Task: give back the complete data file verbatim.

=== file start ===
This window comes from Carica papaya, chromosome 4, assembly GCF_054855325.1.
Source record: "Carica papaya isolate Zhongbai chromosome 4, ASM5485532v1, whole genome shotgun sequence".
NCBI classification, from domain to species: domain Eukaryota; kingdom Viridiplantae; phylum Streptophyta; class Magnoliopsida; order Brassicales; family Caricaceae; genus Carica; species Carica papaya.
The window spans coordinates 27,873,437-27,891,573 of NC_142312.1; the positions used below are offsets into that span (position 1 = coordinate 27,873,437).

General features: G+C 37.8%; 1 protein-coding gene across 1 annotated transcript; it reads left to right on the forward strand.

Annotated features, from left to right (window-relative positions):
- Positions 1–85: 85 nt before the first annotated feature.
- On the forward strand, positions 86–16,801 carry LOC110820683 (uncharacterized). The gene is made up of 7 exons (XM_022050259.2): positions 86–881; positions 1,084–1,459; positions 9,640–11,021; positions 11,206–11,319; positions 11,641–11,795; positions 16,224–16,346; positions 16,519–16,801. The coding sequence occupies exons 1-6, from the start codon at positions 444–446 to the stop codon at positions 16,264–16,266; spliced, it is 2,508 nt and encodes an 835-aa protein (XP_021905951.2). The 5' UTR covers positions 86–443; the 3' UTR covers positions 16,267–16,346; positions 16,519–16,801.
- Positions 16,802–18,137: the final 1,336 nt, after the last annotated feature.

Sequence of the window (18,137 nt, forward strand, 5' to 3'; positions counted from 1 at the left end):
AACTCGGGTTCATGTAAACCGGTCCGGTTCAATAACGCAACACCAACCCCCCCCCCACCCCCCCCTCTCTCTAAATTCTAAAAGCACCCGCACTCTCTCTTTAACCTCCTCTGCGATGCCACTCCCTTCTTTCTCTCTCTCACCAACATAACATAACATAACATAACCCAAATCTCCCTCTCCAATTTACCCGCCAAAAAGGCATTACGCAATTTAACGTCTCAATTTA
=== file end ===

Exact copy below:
This window comes from Carica papaya, chromosome 4, assembly GCF_054855325.1.
Source record: "Carica papaya isolate Zhongbai chromosome 4, ASM5485532v1, whole genome shotgun sequence".
NCBI classification, from domain to species: domain Eukaryota; kingdom Viridiplantae; phylum Streptophyta; class Magnoliopsida; order Brassicales; family Caricaceae; genus Carica; species Carica papaya.
The window spans coordinates 27,873,437-27,891,573 of NC_142312.1; the positions used below are offsets into that span (position 1 = coordinate 27,873,437).

General features: G+C 37.8%; 1 protein-coding gene across 1 annotated transcript; it reads left to right on the forward strand.

Annotated features, from left to right (window-relative positions):
- Positions 1–85: 85 nt before the first annotated feature.
- On the forward strand, positions 86–16,801 carry LOC110820683 (uncharacterized). The gene is made up of 7 exons (XM_022050259.2): positions 86–881; positions 1,084–1,459; positions 9,640–11,021; positions 11,206–11,319; positions 11,641–11,795; positions 16,224–16,346; positions 16,519–16,801. The coding sequence occupies exons 1-6, from the start codon at positions 444–446 to the stop codon at positions 16,264–16,266; spliced, it is 2,508 nt and encodes an 835-aa protein (XP_021905951.2). The 5' UTR covers positions 86–443; the 3' UTR covers positions 16,267–16,346; positions 16,519–16,801.
- Positions 16,802–18,137: the final 1,336 nt, after the last annotated feature.

Sequence of the window (18,137 nt, forward strand, 5' to 3'; positions counted from 1 at the left end):
AACTCGGGTTCATGTAAACCGGTCCGGTTCAATAACGCAACACCAACCCCCCCCCCACCCCCCCCTCTCTCTAAATTCTAAAAGCACCCGCACTCTCTCTTTAACCTCCTCTGCGATGCCACTCCCTTCTTTCTCTCTCTCACCAACATAACATAACATAACATAACCCAAATCTCCCTCTCCAATTTACCCGCCAAAAAGGCATTACGCAATTTAACGTCTCAATTTA